I appreciate the help, though I could not get these shaders to run. It would just crash back to desktop. I should note that I’m using a 10+ year old gaming PC that I have converted into a RetroArch media center for my living room TV. Though it does have a GTX 660 TI running in it, the processor is a pretty anemic 1st gen core i7 by today’s standards, but that’s all I need it to be for my needs on this device.

I should also mention that I have very little regard for nostalgia. I play these retro games because I think their gameplay still holds up and is worth revisiting, but I have no interest for replicating the glory days of CRTs and scanlines. I just like to clean up the visuals for modern displays as much as possible, and 2xBRZ is all I really need for that. These shaders look really nice for what they do, but seem a bit over-designed for my needs from what I’ve seen of the screenshots.

The frustrating thing for me is, I know the code is already out there and written. It’s just not in the glsl or slang format for RetroArch.

Does RetroArch still accept .CG? Because I see there is already a 2xBRZ script written in it that I presume used to work on older versions of RetroArch:

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Cg support isn’t included in recent releases, but I went ahead and ported the 2x version to slang: https://github.com/libretro/slang-shaders/blob/master/xbrz/shaders/2xbrz.slang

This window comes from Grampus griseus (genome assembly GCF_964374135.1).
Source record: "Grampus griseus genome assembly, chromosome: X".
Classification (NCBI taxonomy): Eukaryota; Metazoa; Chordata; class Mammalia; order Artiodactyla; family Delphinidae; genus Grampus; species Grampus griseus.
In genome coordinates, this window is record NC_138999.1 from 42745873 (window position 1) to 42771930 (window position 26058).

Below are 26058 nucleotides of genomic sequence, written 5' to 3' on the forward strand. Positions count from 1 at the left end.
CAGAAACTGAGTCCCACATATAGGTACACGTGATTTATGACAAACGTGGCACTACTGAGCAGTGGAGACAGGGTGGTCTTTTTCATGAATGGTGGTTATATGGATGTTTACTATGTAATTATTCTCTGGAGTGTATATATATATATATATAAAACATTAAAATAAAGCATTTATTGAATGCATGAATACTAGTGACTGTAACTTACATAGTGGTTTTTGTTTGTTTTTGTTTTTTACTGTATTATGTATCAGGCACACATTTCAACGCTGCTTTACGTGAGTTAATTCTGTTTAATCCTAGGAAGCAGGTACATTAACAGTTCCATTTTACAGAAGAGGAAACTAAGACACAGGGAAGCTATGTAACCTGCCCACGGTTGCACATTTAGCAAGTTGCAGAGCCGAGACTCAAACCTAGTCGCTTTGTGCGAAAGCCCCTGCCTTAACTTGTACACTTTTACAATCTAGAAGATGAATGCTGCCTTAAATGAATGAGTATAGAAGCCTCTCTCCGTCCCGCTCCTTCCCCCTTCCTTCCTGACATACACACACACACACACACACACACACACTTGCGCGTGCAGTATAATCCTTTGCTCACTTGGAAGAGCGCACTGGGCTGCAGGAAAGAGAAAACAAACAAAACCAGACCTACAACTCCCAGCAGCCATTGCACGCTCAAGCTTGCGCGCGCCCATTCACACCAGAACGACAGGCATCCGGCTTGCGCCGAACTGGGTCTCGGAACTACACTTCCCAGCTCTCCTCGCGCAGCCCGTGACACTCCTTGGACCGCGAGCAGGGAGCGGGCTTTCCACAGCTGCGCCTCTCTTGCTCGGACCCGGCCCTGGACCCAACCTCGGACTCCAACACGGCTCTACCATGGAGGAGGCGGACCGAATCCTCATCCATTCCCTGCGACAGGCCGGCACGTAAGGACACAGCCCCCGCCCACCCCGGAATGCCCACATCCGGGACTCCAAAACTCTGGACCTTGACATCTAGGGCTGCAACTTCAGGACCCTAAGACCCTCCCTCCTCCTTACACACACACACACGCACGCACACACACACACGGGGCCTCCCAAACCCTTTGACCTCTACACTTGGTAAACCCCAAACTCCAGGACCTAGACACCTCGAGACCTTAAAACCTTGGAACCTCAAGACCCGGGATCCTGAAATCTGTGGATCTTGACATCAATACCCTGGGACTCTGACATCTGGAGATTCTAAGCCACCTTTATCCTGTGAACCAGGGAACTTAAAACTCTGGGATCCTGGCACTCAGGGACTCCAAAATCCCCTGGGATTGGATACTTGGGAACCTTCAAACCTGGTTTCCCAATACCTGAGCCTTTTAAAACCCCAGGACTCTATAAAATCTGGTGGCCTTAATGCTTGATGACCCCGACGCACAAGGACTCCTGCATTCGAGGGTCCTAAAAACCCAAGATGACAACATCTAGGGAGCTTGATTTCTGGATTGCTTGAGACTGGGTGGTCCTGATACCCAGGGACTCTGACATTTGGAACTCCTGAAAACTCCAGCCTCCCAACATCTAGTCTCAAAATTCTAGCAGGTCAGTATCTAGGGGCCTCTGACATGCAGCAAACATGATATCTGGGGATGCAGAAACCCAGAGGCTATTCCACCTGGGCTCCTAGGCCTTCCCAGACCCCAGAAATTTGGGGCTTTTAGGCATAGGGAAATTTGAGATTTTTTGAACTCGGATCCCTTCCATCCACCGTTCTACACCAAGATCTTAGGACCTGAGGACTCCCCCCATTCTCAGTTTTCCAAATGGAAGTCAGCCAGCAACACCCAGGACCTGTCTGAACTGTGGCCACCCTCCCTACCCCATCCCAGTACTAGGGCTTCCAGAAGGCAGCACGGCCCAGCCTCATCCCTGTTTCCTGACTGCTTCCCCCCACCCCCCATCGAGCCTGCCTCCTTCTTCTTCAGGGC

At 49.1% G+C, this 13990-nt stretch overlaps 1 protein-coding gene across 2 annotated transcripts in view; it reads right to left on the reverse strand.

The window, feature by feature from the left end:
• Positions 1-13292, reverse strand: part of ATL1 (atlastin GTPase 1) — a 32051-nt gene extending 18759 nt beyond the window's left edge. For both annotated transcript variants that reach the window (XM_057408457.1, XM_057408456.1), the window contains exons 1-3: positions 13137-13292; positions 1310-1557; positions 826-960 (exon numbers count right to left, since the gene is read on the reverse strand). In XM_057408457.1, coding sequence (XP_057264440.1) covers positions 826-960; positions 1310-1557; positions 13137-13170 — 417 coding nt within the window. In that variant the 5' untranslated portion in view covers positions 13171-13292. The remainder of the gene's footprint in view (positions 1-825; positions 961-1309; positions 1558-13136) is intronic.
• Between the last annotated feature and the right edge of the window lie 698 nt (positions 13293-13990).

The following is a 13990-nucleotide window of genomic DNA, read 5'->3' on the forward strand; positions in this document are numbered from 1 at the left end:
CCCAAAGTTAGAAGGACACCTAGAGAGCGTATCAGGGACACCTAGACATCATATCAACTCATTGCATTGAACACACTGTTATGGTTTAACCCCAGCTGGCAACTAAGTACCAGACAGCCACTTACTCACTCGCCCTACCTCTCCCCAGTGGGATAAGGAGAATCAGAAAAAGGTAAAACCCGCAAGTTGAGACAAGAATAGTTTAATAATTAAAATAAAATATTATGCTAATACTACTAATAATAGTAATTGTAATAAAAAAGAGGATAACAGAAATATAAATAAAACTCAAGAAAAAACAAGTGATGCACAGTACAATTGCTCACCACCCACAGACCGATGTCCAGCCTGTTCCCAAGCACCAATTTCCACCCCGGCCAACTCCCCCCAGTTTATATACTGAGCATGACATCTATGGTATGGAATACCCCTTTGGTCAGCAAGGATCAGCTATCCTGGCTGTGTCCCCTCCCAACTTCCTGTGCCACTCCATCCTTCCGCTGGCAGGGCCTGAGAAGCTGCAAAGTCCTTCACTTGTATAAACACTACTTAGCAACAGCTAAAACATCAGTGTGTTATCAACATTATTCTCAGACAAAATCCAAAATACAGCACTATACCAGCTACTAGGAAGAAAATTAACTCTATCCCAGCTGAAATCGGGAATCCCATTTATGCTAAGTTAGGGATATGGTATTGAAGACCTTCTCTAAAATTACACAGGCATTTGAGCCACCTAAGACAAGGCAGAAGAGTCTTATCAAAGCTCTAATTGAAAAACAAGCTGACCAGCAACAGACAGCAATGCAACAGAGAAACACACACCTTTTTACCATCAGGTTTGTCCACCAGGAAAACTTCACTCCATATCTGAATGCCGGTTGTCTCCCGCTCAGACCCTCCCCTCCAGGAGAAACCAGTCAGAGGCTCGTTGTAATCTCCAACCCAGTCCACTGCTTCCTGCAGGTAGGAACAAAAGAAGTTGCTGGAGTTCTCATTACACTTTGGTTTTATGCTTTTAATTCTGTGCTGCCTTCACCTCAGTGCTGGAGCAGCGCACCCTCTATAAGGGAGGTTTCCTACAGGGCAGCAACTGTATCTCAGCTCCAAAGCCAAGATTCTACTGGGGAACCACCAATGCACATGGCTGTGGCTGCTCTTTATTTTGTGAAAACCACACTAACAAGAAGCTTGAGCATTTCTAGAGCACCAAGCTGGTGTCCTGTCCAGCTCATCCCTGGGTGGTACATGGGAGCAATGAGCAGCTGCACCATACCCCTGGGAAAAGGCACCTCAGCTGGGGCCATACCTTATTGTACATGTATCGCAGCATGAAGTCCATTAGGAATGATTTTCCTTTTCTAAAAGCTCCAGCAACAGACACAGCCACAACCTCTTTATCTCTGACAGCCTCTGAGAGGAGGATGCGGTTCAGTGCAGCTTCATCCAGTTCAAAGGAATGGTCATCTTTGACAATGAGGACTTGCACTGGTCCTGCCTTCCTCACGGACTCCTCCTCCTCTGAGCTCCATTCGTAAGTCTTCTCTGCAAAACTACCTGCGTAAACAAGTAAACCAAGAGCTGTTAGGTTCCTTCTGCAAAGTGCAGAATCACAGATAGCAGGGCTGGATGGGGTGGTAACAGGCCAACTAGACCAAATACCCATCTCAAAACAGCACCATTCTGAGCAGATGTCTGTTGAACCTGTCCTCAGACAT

It should be fetch-able via the online updater soon (probably take a few hours).

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With a little patience and a few settings adjustments you might be able to get HSM Mega Bezel Reflection Shader to run on your system and adjust the presets to your liking.

There’s an alternative upscaling shader called ScaleFX that’s included in HSM Mega Bezel Reflection Shader that isn’t as harsh as xBR.

I’ve never used it standone but I think you might like it. It does similar things to xBR just in a better way in my opinion.

If you’re interested and have the time we can still try to see why HSM Mega Bezel Reflection Shader isn’t loading for you for curiosity sake. It’s always nice to get additional hardware compatibility info to help with its development and improvement. If so, can you post a log?

I REALLY appreciate your help with this. Unfortunately, after trying out the updated slang shaders it still seems to be different from the algorithm used in standalone SNES9X and VBAM. Take a look at these screenshots.

Here is SNES9X standalone with 2xBRZ shader:

And here is RetroArch running its own version of 2xBRZ:

You can see that with RetroArch there is a blurring effect over everything that greatly diminishes its sharpness (you might need to open the image in a full size tab in order to see the difference). Almost as if a bilinear filter or something is running on top of it as well?

This gives me an idea. Might see if I can modify the slangp file to turn off a linear filter setting if present and see if that’s the culprit.

Thanks again, Cyber. I might check out that ScaleFX shader as well and compare it to xBRZ.